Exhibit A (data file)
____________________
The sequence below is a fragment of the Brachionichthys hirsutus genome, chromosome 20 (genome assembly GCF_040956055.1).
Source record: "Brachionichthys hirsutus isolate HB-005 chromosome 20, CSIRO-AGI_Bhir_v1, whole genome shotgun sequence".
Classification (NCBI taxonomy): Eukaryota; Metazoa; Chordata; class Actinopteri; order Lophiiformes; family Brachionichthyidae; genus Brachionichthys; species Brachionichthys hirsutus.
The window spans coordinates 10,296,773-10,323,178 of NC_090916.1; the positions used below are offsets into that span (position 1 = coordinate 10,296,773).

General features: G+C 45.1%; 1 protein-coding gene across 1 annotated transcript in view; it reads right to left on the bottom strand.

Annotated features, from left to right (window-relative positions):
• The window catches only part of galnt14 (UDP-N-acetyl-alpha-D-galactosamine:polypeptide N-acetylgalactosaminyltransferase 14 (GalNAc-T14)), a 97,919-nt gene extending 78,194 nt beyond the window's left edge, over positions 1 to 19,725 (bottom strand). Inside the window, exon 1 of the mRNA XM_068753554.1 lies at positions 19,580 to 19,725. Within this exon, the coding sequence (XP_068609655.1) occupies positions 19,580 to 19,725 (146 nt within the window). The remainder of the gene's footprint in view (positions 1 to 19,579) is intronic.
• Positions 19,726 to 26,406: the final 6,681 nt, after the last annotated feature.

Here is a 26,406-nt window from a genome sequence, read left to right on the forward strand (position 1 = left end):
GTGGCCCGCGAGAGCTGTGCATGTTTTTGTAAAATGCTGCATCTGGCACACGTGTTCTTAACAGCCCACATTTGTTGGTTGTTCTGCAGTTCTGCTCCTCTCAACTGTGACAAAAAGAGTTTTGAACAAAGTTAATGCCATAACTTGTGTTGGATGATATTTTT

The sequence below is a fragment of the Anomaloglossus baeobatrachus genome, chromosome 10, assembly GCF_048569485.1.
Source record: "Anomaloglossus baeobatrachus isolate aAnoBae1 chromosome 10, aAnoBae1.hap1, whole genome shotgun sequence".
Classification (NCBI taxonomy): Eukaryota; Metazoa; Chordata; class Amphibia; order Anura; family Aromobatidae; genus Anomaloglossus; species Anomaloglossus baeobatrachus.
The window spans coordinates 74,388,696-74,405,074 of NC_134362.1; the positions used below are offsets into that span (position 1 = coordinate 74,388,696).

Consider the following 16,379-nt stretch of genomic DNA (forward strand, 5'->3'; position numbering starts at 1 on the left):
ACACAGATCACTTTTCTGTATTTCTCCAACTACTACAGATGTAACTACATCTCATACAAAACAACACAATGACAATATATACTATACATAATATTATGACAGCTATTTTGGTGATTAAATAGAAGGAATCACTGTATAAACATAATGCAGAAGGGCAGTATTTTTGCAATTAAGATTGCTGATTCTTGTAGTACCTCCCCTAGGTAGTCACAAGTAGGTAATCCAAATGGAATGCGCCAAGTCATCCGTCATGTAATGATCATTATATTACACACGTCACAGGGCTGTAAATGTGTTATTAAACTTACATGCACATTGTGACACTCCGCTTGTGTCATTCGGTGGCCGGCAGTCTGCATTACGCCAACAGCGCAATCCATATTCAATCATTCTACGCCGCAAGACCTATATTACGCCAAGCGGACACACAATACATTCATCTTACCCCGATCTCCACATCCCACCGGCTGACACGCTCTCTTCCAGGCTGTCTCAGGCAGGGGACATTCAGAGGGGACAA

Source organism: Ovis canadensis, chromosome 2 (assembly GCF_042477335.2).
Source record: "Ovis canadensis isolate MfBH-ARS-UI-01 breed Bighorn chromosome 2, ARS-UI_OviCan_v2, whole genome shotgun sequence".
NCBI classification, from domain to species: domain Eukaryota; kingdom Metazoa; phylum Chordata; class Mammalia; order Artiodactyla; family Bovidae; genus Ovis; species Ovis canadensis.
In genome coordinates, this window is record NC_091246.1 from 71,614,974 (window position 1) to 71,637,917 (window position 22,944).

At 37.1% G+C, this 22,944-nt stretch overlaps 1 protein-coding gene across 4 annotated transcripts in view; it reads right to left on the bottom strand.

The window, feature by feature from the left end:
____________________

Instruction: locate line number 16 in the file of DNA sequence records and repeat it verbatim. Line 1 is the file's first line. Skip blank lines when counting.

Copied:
ACACAGATCACTTTTCTGTATTTCTCCAACTACTACAGATGTAACTACATCTCATACAAAACAACACAATGACAATATATACTATACATAATATTATGACAGCTATTTTGGTGATTAAATAGAAGGAATCACTGTATAAACATAATGCAGAAGGGCAGTATTTTTGCAATTAAGATTGCTGATTCTTGTAGTACCTCCCCTAGGTAGTCACAAGTAGGTAATCCAAATGGAATGCGCCAAGTCATCCGTCATGTAATGATCATTATATTACACACGTCACAGGGCTGTAAATGTGTTATTAAACTTACATGCACATTGTGACACTCCGCTTGTGTCATTCGGTGGCCGGCAGTCTGCATTACGCCAACAGCGCAATCCATATTCAATCATTCTACGCCGCAAGACCTATATTACGCCAAGCGGACACACAATACATTCATCTTACCCCGATCTCCACATCCCACCGGCTGACACGCTCTCTTCCAGGCTGTCTCAGGCAGGGGACATTCAGAGGGGACAA